Marx-Engels Correspondence 1873

Karl Marx to Friedrich Adolph Sorge in Hoboken, 27 September 1873

Source: Karl Marx and Frederick Engels, Selected Correspondence (Progress Publishers, Moscow, 1975). Scanned and prepared for the Marxist Internet Archive by Paul Flewers.

... As I view European conditions it is quite useful to let the formal organisation of the International recede into the background for the time being, but, if possible, not to relinquish control of the central point in New York so that no idiots like Perret [1] or adventurers like Cluseret [2] may seize the leadership and discredit the whole business. Events and the inevitable development and complication of things will of themselves see to it that the International shall rise again improved in form. For the present it suffices not to let the connection with the most capable people in the various countries slip altogether out of our hands and as for the rest not to give a hang for the Geneva local decisions, in fact simply to ignore them. The only good decision adopted there, to postpone the Congress for two years, facilitates this mode of action. Furthermore the fact that the spectre of the International cannot be used during the impending reactionary crusade, and that on the contrary the bourgeoisie everywhere believes that the spectre is laid for good upsets the calculations of the Continental governments...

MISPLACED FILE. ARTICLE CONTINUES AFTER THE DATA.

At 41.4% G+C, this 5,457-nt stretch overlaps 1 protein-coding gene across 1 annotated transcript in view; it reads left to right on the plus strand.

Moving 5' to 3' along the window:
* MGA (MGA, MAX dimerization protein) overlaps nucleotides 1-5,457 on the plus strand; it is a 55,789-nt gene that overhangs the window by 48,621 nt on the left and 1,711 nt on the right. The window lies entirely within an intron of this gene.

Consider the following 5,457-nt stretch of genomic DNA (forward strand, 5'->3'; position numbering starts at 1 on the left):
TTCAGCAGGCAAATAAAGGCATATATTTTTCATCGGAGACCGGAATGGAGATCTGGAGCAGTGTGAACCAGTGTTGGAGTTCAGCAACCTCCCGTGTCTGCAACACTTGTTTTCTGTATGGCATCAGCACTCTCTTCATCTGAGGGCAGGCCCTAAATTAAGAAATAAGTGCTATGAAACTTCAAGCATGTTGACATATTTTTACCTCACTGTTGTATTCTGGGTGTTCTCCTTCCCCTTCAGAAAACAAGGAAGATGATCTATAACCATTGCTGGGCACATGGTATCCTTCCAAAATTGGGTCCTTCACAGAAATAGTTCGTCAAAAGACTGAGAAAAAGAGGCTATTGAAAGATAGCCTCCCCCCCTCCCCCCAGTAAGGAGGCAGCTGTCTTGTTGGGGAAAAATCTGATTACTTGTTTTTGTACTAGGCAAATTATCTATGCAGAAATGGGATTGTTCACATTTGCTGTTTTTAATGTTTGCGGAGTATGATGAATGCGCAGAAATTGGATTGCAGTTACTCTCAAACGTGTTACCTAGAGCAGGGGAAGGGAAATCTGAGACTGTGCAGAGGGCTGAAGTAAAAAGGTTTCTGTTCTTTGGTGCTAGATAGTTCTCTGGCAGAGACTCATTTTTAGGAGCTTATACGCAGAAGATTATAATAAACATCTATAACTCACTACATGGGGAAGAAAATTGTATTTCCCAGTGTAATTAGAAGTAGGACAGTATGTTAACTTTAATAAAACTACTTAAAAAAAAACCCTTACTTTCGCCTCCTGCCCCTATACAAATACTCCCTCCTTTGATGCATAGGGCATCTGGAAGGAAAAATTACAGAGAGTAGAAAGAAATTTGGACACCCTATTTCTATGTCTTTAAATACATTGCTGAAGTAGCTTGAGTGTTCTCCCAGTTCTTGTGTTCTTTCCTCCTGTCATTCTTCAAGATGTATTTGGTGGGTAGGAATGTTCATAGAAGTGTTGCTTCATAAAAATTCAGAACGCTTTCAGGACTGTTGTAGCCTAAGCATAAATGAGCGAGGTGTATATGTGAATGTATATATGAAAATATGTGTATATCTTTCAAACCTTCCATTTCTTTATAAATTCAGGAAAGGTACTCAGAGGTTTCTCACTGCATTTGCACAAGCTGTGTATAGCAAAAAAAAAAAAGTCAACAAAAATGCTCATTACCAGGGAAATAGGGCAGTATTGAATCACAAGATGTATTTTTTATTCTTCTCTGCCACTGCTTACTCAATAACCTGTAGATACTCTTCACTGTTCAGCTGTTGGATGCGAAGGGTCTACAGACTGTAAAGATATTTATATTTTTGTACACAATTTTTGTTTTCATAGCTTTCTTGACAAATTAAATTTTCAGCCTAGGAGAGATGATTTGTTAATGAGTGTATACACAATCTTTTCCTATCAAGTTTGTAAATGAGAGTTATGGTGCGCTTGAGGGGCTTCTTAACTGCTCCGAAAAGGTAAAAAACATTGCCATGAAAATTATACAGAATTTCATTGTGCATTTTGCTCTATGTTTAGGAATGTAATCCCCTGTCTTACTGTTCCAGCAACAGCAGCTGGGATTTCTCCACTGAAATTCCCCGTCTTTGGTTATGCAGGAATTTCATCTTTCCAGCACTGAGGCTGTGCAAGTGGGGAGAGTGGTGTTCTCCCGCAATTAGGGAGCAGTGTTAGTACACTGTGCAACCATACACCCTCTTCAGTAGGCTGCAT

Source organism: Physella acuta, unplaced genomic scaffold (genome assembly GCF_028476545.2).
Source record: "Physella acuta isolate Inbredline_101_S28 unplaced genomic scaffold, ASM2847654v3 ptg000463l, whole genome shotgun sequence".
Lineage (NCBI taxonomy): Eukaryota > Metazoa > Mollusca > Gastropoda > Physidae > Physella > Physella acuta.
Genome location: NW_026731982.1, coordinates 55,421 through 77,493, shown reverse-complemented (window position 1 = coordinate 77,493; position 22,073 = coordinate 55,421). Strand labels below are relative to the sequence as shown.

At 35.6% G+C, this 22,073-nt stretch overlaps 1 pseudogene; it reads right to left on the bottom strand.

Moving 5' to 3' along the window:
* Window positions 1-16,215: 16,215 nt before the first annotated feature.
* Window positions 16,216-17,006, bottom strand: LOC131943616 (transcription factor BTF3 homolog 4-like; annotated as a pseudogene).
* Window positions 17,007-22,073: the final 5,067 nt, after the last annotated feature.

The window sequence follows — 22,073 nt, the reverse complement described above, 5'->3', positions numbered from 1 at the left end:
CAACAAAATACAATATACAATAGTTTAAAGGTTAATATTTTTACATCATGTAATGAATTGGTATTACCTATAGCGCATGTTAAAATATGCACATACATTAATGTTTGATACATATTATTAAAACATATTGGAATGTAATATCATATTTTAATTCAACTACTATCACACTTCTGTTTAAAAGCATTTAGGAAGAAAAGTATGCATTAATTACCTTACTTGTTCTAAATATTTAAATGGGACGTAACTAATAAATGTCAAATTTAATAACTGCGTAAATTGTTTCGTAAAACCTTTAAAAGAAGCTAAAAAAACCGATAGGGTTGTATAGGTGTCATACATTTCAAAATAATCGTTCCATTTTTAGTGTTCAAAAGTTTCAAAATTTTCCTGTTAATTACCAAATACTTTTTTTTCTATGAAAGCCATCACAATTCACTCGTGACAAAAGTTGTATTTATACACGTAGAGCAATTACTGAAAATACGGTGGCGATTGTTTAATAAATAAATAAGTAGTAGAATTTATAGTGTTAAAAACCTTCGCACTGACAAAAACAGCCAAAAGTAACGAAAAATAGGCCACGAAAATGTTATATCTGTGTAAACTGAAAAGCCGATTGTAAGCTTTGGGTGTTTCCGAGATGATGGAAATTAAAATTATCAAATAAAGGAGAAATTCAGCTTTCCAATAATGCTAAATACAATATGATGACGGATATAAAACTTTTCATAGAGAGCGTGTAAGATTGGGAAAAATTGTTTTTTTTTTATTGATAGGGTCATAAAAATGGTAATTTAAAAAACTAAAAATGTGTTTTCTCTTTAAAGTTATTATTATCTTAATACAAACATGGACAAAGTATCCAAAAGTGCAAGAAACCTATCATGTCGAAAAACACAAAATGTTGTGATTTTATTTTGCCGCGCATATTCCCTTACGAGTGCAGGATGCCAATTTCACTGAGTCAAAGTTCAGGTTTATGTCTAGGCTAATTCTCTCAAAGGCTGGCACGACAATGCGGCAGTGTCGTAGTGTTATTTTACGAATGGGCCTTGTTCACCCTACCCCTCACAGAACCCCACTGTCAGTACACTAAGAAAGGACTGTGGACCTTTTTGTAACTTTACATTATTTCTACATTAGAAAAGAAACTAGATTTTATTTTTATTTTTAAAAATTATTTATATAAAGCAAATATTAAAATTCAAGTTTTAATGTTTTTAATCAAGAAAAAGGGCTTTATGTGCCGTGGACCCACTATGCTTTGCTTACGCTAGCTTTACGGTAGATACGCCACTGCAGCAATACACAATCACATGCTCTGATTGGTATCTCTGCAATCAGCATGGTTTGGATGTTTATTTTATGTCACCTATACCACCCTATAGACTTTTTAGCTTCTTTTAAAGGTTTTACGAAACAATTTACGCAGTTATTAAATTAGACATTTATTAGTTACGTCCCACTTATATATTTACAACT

1. Henri Perret – took part in Swiss working-class movement, active member of International in Switzerland, member of Social-Democratic Alliance (1868-69), General Secretary of Latin Federal Committee (1868-69), in 1869 broke with Bakuninists but following Hague Congress of International began to advocate reconciliation with them – Progress Publishers.

2. Gustav-Paul Cluseret (1823-1900) – French political figure, member of International, close to Bakuninists, participant in revolutionary uprisings in Lyons and Marseilles (1870), member of Paris Commune, emigrated after its defeat – Progress Publishers.